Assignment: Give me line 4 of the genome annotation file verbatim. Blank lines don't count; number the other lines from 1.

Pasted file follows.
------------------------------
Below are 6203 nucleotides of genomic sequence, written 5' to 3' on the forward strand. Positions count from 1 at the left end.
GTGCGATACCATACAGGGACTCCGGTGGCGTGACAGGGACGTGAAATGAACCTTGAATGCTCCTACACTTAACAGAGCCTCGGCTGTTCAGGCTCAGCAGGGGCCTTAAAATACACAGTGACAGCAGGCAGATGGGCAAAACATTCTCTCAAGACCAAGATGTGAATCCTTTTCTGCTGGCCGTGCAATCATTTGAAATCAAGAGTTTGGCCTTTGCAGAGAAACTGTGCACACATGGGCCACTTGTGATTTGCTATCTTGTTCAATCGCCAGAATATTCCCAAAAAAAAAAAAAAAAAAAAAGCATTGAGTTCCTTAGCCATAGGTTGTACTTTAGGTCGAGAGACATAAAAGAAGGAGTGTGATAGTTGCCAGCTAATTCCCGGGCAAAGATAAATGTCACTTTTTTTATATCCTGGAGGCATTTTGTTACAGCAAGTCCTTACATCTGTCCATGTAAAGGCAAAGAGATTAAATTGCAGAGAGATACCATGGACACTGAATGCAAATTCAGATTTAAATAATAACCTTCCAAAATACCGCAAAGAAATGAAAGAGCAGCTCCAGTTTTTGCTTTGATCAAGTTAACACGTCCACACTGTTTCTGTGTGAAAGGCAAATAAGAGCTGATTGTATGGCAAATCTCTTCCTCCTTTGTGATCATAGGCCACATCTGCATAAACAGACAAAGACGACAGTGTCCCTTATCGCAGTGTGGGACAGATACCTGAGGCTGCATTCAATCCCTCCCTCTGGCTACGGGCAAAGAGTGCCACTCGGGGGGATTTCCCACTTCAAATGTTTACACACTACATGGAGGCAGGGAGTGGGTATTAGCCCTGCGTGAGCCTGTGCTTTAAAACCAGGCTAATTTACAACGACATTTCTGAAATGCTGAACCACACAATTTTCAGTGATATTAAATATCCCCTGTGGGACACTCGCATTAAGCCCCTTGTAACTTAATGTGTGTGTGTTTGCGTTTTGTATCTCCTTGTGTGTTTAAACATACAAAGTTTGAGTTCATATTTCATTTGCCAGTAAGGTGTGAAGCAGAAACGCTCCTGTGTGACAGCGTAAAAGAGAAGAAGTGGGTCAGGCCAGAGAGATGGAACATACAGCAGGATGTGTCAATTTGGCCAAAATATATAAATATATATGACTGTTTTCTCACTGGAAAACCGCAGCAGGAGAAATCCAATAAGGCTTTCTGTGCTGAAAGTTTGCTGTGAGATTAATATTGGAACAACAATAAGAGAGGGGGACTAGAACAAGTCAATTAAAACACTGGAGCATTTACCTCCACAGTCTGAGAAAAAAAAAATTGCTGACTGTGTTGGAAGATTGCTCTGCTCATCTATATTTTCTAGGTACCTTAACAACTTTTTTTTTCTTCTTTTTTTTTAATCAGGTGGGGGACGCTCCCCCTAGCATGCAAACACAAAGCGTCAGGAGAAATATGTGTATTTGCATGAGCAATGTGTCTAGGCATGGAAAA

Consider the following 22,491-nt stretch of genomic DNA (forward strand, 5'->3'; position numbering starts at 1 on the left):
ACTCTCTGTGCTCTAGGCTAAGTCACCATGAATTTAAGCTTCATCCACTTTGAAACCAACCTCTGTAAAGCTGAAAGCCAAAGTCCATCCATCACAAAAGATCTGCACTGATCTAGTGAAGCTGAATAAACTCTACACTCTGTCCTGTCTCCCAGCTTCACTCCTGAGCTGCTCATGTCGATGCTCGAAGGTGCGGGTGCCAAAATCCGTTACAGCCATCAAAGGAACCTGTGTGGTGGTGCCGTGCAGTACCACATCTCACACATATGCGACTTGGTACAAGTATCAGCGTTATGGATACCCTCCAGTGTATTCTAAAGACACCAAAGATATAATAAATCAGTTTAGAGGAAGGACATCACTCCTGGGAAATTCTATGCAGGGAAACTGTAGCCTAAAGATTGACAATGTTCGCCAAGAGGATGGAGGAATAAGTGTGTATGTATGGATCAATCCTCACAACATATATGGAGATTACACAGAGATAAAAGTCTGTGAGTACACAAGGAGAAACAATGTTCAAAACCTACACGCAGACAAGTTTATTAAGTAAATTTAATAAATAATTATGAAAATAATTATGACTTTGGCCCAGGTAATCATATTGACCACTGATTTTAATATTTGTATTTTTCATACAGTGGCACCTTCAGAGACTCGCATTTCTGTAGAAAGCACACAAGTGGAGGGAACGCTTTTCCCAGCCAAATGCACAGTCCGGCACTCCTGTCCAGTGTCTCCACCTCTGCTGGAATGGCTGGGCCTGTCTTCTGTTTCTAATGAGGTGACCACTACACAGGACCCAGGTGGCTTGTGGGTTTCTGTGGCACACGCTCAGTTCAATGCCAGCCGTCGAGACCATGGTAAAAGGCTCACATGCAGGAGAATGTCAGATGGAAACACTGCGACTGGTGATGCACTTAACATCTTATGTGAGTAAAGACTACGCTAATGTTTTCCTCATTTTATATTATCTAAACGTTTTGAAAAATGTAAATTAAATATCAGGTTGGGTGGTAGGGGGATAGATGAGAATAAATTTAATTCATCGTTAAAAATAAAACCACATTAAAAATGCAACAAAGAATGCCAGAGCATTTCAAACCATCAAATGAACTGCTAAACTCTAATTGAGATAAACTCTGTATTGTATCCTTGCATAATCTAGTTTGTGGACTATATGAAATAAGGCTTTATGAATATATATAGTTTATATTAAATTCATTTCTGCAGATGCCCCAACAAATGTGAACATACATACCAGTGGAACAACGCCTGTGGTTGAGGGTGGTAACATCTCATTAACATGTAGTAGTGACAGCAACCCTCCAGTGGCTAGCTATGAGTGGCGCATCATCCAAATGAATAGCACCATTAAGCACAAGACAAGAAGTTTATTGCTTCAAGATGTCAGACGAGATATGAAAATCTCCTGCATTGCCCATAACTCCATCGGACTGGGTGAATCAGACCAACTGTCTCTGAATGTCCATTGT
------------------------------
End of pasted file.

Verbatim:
ACTCTCTGTGCTCTAGGCTAAGTCACCATGAATTTAAGCTTCATCCACTTTGAAACCAACCTCTGTAAAGCTGAAAGCCAAAGTCCATCCATCACAAAAGATCTGCACTGATCTAGTGAAGCTGAATAAACTCTACACTCTGTCCTGTCTCCCAGCTTCACTCCTGAGCTGCTCATGTCGATGCTCGAAGGTGCGGGTGCCAAAATCCGTTACAGCCATCAAAGGAACCTGTGTGGTGGTGCCGTGCAGTACCACATCTCACACATATGCGACTTGGTACAAGTATCAGCGTTATGGATACCCTCCAGTGTATTCTAAAGACACCAAAGATATAATAAATCAGTTTAGAGGAAGGACATCACTCCTGGGAAATTCTATGCAGGGAAACTGTAGCCTAAAGATTGACAATGTTCGCCAAGAGGATGGAGGAATAAGTGTGTATGTATGGATCAATCCTCACAACATATATGGAGATTACACAGAGATAAAAGTCTGTGAGTACACAAGGAGAAACAATGTTCAAAACCTACACGCAGACAAGTTTATTAAGTAAATTTAATAAATAATTATGAAAATAATTATGACTTTGGCCCAGGTAATCATATTGACCACTGATTTTAATATTTGTATTTTTCATACAGTGGCACCTTCAGAGACTCGCATTTCTGTAGAAAGCACACAAGTGGAGGGAACGCTTTTCCCAGCCAAATGCACAGTCCGGCACTCCTGTCCAGTGTCTCCACCTCTGCTGGAATGGCTGGGCCTGTCTTCTGTTTCTAATGAGGTGACCACTACACAGGACCCAGGTGGCTTGTGGGTTTCTGTGGCACACGCTCAGTTCAATGCCAGCCGTCGAGACCATGGTAAAAGGCTCACATGCAGGAGAATGTCAGATGGAAACACTGCGACTGGTGATGCACTTAACATCTTATGTGAGTAAAGACTACGCTAATGTTTTCCTCATTTTATATTATCTAAACGTTTTGAAAAATGTAAATTAAATATCAGGTTGGGTGGTAGGGGGATAGATGAGAATAAATTTAATTCATCGTTAAAAATAAAACCACATTAAAAATGCAACAAAGAATGCCAGAGCATTTCAAACCATCAAATGAACTGCTAAACTCTAATTGAGATAAACTCTGTATTGTATCCTTGCATAATCTAGTTTGTGGACTATATGAAATAAGGCTTTATGAATATATATAGTTTATATTAAATTCATTTCTGCAGATGCCCCAACAAATGTGAACATACATACCAGTGGAACAACGCCTGTGGTTGAGGGTGGTAACATCTCATTAACATGTAGTAGTGACAGCAACCCTCCAGTGGCTAGCTATGAGTGGCGCATCATCCAAATGAATAGCACCATTAAGCACAAGACAAGAAGTTTATTGCTTCAAGATGTCAGACGAGATATGAAAATCTCCTGCATTGCCCATAACTCCATCGGACTGGGTGAATCAGACCAACTGTCTCTGAATGTCCATTGT